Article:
civilly, gave me a Breakfast, but told

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Text Comparison with The Autobiography of Benjamin Franklin

Page 2
Page 6
By the same wife he had four children more born there, and by a second wife ten more, in all seventeen; of which I remember thirteen sitting at one time at his table, who all grew up to be men and women, and married; I was the youngest son, and the youngest child but two, and was born in Boston, New England.
Page 29
Then he wrote a civil letter to Sir William, thanking him for the patronage he had so kindly offered me, but declining to assist me as yet in setting up, I being, in his opinion, too young to be trusted with the management of a business so important, and for which the preparation must be so expensive.
Page 32
The breaking into this money of Vernon's was one of the first great errata of my life; and this affair show'd that my father was not much out in his judgment when he suppos'd me too young to manage business of importance.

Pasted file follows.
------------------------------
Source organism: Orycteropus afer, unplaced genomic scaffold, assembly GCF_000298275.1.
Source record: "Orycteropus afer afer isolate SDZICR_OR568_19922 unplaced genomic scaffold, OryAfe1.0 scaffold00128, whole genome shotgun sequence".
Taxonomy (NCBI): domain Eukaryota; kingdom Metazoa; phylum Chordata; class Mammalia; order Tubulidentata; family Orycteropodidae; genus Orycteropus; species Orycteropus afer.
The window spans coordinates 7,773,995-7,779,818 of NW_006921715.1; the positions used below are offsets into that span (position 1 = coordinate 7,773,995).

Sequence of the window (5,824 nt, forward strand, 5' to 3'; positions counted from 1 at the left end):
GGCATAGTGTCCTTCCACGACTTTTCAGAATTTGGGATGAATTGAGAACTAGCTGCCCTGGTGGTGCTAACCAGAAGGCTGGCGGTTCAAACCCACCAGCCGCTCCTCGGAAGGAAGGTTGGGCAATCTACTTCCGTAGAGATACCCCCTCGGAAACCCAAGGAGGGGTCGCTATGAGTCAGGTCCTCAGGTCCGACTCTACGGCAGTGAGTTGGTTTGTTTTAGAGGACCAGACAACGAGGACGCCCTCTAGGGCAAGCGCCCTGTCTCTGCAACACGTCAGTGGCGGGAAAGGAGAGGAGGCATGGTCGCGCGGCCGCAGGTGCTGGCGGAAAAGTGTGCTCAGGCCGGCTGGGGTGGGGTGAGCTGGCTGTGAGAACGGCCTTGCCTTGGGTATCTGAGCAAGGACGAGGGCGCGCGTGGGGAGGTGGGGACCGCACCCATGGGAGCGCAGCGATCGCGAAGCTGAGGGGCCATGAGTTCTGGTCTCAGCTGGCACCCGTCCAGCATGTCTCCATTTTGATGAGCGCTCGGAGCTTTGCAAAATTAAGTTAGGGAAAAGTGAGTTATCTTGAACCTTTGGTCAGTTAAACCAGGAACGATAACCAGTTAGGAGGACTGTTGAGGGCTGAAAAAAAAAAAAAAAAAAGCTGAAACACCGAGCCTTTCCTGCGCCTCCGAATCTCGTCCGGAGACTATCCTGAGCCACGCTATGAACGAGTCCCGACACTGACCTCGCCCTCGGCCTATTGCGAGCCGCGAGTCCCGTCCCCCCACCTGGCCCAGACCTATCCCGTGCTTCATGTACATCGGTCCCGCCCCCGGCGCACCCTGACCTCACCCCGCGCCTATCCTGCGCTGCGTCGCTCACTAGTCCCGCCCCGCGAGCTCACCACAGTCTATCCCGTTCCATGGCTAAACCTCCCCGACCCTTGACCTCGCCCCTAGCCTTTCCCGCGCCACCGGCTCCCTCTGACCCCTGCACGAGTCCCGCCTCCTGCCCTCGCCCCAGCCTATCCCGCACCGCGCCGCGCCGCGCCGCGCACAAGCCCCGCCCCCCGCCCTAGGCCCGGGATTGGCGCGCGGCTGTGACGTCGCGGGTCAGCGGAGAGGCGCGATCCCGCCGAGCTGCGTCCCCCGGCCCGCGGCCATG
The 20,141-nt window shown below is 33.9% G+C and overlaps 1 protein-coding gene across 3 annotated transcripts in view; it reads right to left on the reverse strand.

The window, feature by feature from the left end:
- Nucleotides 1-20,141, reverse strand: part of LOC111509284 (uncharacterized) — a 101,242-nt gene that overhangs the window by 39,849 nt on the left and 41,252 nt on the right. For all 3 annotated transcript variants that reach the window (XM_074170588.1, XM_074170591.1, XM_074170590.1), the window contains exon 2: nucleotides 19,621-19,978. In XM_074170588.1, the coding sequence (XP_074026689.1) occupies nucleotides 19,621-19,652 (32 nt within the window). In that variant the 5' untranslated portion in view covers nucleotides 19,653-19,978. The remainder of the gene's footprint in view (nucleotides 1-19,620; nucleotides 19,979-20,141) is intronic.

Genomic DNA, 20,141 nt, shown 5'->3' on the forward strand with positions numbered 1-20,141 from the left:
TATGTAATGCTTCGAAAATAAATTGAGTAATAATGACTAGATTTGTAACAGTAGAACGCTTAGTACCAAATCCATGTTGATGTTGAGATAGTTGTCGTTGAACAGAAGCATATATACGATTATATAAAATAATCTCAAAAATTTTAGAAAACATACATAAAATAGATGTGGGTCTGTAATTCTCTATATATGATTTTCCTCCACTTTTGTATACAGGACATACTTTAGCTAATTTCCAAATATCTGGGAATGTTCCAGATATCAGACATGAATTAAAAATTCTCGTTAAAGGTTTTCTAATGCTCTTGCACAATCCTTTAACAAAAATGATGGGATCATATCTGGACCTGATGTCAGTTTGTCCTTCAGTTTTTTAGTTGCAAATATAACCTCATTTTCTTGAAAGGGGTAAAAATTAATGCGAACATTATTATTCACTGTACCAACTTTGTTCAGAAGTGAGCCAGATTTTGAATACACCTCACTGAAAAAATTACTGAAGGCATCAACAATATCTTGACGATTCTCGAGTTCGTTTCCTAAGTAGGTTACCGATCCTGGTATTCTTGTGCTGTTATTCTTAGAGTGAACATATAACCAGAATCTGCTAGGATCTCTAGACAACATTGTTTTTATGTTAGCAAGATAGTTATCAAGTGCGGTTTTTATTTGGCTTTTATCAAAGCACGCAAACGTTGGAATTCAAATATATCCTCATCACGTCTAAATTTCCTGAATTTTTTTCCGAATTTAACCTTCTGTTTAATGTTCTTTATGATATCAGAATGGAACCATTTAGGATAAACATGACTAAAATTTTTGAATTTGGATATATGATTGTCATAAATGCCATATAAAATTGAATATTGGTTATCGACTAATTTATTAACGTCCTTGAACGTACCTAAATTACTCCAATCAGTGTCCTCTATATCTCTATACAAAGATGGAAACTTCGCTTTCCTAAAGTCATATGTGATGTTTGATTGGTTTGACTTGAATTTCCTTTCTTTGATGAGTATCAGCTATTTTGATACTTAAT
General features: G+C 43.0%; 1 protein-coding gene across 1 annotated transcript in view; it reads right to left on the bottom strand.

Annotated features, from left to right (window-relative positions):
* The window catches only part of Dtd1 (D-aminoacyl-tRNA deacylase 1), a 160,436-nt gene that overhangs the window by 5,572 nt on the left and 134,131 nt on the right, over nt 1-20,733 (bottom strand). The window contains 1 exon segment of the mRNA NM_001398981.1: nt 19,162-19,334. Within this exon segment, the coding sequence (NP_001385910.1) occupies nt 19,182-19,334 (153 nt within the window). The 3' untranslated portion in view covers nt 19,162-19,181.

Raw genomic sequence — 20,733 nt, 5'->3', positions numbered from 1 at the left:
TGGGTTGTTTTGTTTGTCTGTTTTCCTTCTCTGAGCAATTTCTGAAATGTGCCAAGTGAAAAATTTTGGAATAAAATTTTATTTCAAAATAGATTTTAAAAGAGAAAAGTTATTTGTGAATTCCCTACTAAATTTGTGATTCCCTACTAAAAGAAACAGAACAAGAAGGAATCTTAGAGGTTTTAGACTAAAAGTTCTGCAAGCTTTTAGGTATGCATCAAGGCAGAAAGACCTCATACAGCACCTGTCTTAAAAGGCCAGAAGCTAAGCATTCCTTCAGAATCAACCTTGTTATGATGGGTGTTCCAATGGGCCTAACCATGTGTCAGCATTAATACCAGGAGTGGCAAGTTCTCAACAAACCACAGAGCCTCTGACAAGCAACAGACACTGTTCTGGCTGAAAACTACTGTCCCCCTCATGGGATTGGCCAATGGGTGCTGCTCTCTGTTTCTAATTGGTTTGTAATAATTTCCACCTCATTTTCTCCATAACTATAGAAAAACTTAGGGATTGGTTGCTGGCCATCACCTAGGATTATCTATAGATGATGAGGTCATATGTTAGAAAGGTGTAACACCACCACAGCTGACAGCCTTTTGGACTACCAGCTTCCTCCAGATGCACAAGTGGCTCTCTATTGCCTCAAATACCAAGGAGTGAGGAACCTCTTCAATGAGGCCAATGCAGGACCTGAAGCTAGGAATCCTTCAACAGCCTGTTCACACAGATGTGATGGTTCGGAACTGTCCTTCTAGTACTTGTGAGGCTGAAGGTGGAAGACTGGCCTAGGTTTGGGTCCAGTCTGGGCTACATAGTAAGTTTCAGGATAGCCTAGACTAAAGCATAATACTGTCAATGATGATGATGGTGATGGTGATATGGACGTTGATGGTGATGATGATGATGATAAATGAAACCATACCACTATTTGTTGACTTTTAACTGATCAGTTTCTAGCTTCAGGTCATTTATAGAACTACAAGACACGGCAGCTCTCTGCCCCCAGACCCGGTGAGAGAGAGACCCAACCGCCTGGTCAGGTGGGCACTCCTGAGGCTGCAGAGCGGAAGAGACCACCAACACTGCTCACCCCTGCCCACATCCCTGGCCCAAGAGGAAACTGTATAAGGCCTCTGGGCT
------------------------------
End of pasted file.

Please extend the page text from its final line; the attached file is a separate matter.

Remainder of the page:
Page 34
I had a.
Page 49
Stephen Potts, a young countryman of full age, bred to the same, of uncommon natural parts, and great wit and humor, but a little idle.
Page 60
If that is the case, tell me, and I will resign the whole to you, and go about my business.
Page 71
For the furtherance of human happiness, I have always maintained that it is necessary to prove that man is not even at present a vicious and detestable animal; and still more to prove that good management may greatly amend him; and it is for much the same reason, that I am anxious to see the opinion established, that there are fair characters existing among the individuals of the race; for the moment that all men, without exception, shall be conceived abandoned, good people will cease efforts deemed to be hopeless, and perhaps think of taking their share in the scramble of life, or at least of making it comfortable principally for themselves.
Page 73
" A number of us, however, are yet living; but the instrument was after a few years rendered null by a charter that incorporated and gave perpetuity to the company.
Page 87
I made it a rule to forbear all direct contradiction to the sentiments of others, and all positive assertion of my own.
Page 88